The 15 best whiskeys to buy now, from bourbon to Scotch

No matter what style your prefer, we’ve got you covered

These days, there is so much whiskey to choose from, with countless bottles in all categories from bourbon to Scotch to American single malt to everything in between. It can be a challenge to sort through them all, and there are indeed plenty of excellent options to consider for the best whiskey brands. But some do stand out from the pack, so we’ve put together this list to help steer you towards some of the best whiskeys to buy in different categories. Happy hunting, and cheers.

Our Best Whiskey Picks

Maker’s Mark Cask Strength Bourbon. Photo by Maker’s Mark

Maker’s Mark is sometimes overlooked in the “best whiskey” conversation, but the cask strength version of this bourbon deserves to be in the discussion. The distillery, owned by Beam Suntory, makes a wheated bourbon that is a bit softer and sweeter on the palate than others due to the exclusion of rye in the mashbill. Regular Maker’s is good, but the Cask Strength expression is one of the best you can find. It is bottled between 108 and 114 proof—that’s lower than some other barrel-proof whiskeys, which is a good thing because it dials up the flavor without blowing out your palate.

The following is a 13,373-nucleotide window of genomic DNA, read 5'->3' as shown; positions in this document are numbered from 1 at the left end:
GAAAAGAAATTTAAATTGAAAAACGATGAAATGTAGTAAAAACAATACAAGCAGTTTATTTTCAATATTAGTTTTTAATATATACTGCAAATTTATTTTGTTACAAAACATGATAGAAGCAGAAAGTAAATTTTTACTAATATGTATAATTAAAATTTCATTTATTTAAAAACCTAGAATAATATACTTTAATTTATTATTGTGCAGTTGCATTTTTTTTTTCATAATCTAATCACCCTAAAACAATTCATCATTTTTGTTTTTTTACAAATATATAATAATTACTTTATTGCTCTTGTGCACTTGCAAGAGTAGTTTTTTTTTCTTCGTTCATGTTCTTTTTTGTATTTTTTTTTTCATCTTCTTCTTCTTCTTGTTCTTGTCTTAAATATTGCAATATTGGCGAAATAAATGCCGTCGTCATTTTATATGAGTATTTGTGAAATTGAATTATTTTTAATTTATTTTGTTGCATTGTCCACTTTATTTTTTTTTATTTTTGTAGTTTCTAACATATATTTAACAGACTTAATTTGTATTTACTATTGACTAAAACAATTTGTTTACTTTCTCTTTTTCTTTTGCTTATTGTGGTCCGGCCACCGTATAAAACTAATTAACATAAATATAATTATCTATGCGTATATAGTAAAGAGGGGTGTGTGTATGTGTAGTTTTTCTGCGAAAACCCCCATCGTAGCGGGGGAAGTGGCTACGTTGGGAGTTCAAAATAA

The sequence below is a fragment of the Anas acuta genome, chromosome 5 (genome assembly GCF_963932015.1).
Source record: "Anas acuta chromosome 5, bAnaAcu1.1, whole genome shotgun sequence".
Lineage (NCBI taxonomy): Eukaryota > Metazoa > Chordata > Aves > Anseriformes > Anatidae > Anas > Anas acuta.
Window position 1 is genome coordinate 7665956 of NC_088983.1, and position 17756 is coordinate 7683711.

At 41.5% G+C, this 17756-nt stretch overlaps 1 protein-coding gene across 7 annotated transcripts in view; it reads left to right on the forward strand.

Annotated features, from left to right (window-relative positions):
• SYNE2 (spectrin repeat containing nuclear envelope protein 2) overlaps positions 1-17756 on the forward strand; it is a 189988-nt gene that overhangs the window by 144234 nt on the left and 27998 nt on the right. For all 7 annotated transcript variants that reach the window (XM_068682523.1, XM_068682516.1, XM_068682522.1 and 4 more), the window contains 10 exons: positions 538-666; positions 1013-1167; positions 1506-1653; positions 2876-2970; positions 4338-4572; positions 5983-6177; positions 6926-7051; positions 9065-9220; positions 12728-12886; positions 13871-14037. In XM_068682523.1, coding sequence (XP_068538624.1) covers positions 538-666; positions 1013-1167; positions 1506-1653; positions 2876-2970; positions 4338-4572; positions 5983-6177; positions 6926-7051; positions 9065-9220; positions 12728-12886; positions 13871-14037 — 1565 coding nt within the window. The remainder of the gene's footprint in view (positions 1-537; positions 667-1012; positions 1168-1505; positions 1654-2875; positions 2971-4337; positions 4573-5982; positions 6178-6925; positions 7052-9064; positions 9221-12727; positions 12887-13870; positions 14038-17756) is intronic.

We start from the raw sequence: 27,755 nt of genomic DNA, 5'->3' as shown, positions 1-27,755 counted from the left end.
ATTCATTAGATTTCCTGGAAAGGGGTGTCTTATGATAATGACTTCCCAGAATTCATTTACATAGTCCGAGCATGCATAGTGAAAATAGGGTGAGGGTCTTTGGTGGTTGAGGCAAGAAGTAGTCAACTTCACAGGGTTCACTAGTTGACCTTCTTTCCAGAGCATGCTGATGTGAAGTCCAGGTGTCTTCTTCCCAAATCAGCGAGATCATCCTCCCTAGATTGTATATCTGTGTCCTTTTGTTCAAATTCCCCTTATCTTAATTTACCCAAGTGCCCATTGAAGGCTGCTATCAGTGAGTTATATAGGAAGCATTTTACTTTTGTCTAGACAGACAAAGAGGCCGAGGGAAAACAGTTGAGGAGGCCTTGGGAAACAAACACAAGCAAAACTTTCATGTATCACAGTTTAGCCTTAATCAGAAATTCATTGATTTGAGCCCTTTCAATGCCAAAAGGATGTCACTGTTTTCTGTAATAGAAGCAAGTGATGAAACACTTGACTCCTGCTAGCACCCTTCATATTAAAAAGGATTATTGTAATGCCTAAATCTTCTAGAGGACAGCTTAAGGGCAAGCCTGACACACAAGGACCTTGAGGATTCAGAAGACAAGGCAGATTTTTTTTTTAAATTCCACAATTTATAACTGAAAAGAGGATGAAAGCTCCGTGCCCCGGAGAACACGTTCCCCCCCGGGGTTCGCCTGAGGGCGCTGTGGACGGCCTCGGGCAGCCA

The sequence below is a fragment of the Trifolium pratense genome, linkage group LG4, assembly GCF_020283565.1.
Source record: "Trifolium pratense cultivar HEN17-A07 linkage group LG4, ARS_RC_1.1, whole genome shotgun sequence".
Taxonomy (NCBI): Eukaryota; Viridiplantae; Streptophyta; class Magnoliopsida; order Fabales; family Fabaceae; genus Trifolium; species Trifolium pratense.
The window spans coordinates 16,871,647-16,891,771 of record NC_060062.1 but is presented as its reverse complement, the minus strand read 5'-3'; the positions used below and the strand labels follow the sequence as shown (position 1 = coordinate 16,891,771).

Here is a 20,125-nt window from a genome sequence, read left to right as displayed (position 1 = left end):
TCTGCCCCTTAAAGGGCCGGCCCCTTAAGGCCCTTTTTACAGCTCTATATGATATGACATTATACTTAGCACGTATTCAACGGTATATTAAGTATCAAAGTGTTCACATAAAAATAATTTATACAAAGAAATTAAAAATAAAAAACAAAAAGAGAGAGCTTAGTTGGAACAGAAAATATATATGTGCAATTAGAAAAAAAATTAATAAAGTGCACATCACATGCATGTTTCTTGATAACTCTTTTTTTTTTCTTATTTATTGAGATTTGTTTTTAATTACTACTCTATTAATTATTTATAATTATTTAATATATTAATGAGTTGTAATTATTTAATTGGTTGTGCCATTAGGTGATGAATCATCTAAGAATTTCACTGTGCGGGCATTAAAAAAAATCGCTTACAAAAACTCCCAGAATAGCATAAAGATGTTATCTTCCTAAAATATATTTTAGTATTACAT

Russell’s Reserve 10 Year Old. Photo by Russell’s Reserve

How do you choose the best bourbon out of so many stellar options? The whiskey has to be delicious, properly aged, and accesible—all of these apply to Russell’s Reserve 10 Year Old. This bourbon is a few years older than the core Wild Turkey 101 and bottled at lower 90 proof. You can find similarly aged whiskeys for triple the price, but there’s really no need to splurge because this bottle delivers exactly what you’re looking for in a Kentucky bourbon.

Michter’s US1 Kentucky Straight Rye. Photo by Michter’s